Available at Carphone Warehouse for £399
Launched on a promise of ‘beauty in AI’ this flagship model justifies the hype
On a sun-kissed mid-May afternoon, Honor released its latest flagship device, the Honor 10, boasting an artificial intelligence platform and fluid colour choices. On the face of it, the Huawei sub-brand had delivered on its promise to bring beauty in AI. When holding the device you are greeted with a very nice 5.84 inch LCD screen which can handle most, if not all, graphical challenges very well. The industry trending ‘notch’ is up top, providing the speaker and 24MP front camera that provides facial recognition, although it does seem to be as small as possible. Below the screen is the fingerprint reader which, for the first time for Honor, is under glass. This seems like a strange decision for Honor when bearing in mind they were one of the first to put the reader on the back. But the main focus of the device is the dual 24MP monochrome and 16MP colour camera at the rear. Using artificial intelligence the Honor 10 can detect up to four layers of an image in 500 scenarios and 22 built-in categories of photo. Under the screen, there is a 3,400 mAh battery powering a Octa-core Kirin 970 chipset. Users get 64GB or 128GB of storage and 4GB of RAM with the Honor 10 running Android 8.1.
OS: Android 8.1 (Oreo)
Processor: Kirin 970
Screen: 5.84 inch
Internal Storage: 64GB/128GB
External Storage: No external card slot
Rear Camera: Dual 24MP and 16MP
Front Camera: 24MP
Video: 2160p at 30fps
Connectivity: WiFi, Bluetooth 4.2, NFC, USB-C
Cellular Speed: cat 18
Honor has launched the Honor 10, its flagship smartphone for 2018. It brings to life the concept of ‘beauty in AI’ and reveals two major groundbreaking and industry-leading smartphone technologies to consumers. The first is the advanced AI 2.0 technology, applied chiefly to the dual camera. Second is the Honor 10 CMF 1 design, a 3D glass back with a stunning nano-scale optical coating with 15 layers of shimmering colour. With innovative devices which deliver a premium experience at competitive prices, Honor continues to lead the industry in its home market as the number one smartphone e-brand in China and has achieved 100 per cent growth in overseas markets since its inception. “We believe the recipe of success is simple – give consumers a really good product. That’s what we work hard for every day at Honor,” said George Zhao, president of Honor. “But we don’t just stop at making a good product. We want to co-create a new lifestyle with young people worldwide. We listen to them, we bounce ideas around with them. They are our inspiration.”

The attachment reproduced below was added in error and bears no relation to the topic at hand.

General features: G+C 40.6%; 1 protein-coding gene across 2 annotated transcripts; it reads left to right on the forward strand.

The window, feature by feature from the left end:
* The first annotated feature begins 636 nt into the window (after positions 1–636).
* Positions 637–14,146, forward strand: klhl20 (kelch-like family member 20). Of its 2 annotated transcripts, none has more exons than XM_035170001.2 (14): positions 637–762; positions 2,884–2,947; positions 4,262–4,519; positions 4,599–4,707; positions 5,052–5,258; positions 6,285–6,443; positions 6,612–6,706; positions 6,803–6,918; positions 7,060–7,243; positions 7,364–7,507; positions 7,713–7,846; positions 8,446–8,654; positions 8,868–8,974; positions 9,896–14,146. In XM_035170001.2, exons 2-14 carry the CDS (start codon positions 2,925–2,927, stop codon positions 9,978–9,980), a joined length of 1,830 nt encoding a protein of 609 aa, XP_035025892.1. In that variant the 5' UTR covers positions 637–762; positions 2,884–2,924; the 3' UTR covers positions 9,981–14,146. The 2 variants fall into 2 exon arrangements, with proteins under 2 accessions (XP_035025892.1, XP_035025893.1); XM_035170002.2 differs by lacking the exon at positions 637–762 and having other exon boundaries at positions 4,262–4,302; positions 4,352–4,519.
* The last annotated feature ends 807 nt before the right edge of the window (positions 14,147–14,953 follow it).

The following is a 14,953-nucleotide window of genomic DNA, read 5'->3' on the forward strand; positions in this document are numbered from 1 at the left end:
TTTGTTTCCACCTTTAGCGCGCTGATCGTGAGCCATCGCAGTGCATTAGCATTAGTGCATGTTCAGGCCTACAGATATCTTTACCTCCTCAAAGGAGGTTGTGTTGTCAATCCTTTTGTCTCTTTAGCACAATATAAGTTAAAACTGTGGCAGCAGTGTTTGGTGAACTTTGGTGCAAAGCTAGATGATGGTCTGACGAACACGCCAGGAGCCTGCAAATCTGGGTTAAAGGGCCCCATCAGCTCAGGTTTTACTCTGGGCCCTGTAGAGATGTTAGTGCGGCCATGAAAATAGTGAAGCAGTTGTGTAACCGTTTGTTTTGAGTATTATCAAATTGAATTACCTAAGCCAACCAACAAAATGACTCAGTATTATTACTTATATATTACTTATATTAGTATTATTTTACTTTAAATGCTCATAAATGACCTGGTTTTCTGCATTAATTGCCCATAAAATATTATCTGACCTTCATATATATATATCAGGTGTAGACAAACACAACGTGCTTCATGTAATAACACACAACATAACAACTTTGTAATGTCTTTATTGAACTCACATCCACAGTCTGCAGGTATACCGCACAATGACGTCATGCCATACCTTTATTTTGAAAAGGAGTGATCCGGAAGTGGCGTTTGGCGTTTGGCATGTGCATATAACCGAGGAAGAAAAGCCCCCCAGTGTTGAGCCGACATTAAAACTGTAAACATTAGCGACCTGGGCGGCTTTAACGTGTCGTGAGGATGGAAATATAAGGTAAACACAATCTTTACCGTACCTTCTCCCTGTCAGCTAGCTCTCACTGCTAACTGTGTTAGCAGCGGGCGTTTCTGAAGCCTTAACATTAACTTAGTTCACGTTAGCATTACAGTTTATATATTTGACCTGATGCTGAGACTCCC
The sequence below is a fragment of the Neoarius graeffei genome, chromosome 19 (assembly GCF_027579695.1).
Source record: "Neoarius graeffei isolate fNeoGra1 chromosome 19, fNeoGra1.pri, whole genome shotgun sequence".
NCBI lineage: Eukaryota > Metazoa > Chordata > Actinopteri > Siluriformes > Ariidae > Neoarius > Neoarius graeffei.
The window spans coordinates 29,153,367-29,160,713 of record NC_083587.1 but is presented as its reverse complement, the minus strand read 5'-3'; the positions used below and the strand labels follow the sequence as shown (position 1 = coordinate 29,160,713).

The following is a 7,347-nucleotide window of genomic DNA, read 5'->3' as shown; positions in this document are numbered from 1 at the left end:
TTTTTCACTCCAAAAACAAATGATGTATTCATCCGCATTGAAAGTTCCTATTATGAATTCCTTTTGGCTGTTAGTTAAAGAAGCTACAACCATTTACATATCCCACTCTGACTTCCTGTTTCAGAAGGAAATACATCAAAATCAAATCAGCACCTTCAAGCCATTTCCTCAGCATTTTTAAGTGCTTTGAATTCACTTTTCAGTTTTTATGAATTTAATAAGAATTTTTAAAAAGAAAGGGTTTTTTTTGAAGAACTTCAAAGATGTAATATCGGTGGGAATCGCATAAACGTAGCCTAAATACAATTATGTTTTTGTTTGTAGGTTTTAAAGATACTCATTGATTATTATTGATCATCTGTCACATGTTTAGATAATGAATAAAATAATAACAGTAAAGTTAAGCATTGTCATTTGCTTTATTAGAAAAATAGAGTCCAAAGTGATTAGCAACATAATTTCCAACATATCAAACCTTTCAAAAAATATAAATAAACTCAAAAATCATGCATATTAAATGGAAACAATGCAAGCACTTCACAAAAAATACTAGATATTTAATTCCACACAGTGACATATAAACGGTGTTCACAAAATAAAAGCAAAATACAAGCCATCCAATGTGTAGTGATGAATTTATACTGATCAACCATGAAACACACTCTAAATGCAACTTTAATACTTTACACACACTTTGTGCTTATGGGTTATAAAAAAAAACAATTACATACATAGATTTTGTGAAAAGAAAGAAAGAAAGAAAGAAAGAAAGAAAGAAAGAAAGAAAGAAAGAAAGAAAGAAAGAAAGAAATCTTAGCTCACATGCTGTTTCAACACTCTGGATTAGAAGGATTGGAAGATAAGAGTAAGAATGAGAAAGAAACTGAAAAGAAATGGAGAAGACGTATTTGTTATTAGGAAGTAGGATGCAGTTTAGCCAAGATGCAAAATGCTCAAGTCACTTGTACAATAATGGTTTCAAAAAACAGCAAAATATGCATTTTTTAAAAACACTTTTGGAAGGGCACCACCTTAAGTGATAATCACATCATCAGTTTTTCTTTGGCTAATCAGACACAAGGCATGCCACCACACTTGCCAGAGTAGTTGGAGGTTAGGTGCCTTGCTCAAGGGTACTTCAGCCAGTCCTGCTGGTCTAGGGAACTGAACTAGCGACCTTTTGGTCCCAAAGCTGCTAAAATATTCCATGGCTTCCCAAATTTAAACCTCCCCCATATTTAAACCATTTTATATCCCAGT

The release date of just before the OnePlus 6 and around a week after the LG G7 gave the device immediate competition in terms of spotlight before getting round to taking on Apple, Samsung, Google and its parent company, Huawei. One of the biggest USPs for Honor is the value aspect and in this instance, it has to be considered a winner in the flagship space – only OnePlus comes close, frankly. The £400 price tag does, however, come at a cost (no pun intended) as holding the phone we found that features and functions that should be easily carried out took just that little bit too long, which was disappointing. Playing games there was a short lag but nothing that made the game unplayable, but the biggest frustration is the facial recognition which is so slow to the point where it’s quicker to ditch it and type a password in. However, the fingerprint reader is very quick, albeit with a slight lag for the screen to wake up. The camera is, at best, average for a flagship. The AI layer detection offered few advantages, and the interface could be a lot more user-friendly. It took me a while to get it going and I’m still not sure how to do it, which doesn’t bode well for its youthful target market.